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The Ribosome

Ribosomes are the actual site for protein synthesis in all types of cells. Here, mRNA and aminoacyl-tRNA meet during translation of the genetic message. In addition to providing the structural framework for the decoding process, the ribosome itself contains the catalytic centre responsible for formation of the peptide bond, the so-called peptidyl transferase centre.

The ribosomes were first discovered in the early 1940s but their role in protein synthesis first became apparent more than a decade later. The name "ribosome" was given to the particles in 1958.

Ribosomes from different types of cells have the same basic structure but vary in size. Thus, all ribosomes are composed of two subunits. Each subunit contains a characteristic set of rRNA (ribosomal RNA) and ribosomal proteins. In the case of the eukaryotic ribosome, the two subunits are called the 40S (Svedberg unit) and the 60S subunits. The 40S subunit contains one rRNA molecule, 18S rRNA, and around 35 proteins, while the 60S subunit contains three rRNA species, 5S, 5.8S and 28S rRNA, and approximately 45 proteins.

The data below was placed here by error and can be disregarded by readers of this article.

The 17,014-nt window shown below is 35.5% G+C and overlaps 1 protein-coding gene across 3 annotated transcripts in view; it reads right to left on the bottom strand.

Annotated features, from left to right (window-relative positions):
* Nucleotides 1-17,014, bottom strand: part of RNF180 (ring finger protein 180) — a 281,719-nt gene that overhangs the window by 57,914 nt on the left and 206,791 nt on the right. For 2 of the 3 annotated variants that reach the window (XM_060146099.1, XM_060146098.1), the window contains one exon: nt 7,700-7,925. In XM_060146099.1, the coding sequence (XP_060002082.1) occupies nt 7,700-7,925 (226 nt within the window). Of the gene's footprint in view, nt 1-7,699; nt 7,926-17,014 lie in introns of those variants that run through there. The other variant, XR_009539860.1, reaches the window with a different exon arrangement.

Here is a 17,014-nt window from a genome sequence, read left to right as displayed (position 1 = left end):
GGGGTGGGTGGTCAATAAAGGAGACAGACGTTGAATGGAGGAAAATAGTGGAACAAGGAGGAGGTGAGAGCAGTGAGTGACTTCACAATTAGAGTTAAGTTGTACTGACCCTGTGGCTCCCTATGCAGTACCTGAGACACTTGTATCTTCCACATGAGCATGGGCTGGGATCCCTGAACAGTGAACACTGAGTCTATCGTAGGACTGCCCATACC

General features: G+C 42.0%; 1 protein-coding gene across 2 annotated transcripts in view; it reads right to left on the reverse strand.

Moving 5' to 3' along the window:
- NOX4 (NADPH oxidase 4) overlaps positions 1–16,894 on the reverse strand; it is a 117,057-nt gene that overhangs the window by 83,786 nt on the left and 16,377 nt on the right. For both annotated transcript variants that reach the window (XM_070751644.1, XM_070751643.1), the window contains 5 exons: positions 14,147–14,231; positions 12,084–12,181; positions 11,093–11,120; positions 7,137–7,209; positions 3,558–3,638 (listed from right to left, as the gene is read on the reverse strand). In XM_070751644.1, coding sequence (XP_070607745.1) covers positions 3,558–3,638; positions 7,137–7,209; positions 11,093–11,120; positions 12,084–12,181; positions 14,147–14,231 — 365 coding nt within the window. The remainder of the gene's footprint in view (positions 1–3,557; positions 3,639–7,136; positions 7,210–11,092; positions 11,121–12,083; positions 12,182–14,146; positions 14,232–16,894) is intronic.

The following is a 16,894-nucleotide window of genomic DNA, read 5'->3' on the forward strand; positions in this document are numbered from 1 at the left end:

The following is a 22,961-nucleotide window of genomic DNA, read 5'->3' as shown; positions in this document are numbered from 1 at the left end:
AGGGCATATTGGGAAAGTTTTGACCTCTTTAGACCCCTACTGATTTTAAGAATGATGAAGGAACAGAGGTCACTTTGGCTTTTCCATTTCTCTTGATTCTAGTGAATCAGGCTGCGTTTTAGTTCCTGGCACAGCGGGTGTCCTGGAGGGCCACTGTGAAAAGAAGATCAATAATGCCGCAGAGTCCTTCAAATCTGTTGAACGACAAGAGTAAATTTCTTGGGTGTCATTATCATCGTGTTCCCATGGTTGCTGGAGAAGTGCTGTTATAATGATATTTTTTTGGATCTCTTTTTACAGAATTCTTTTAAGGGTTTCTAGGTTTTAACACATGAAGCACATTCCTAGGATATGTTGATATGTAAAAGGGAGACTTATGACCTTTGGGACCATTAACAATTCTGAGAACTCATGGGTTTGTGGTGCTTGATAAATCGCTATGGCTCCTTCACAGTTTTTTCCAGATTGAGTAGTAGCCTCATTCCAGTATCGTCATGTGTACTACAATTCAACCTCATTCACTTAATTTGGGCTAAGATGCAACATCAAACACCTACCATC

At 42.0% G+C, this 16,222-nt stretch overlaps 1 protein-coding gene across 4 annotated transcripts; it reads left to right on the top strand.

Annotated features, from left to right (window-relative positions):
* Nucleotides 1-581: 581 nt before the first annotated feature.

Together, the two subunits make up the complete 80S ribosome. The interface region between the two subunits provides the active surface at which mRNA and aminoacyl-tRNA interact.

 Electron Microscopy: Ribosomes »
 Gel Electrophoresis of Ribosomal Proteins »

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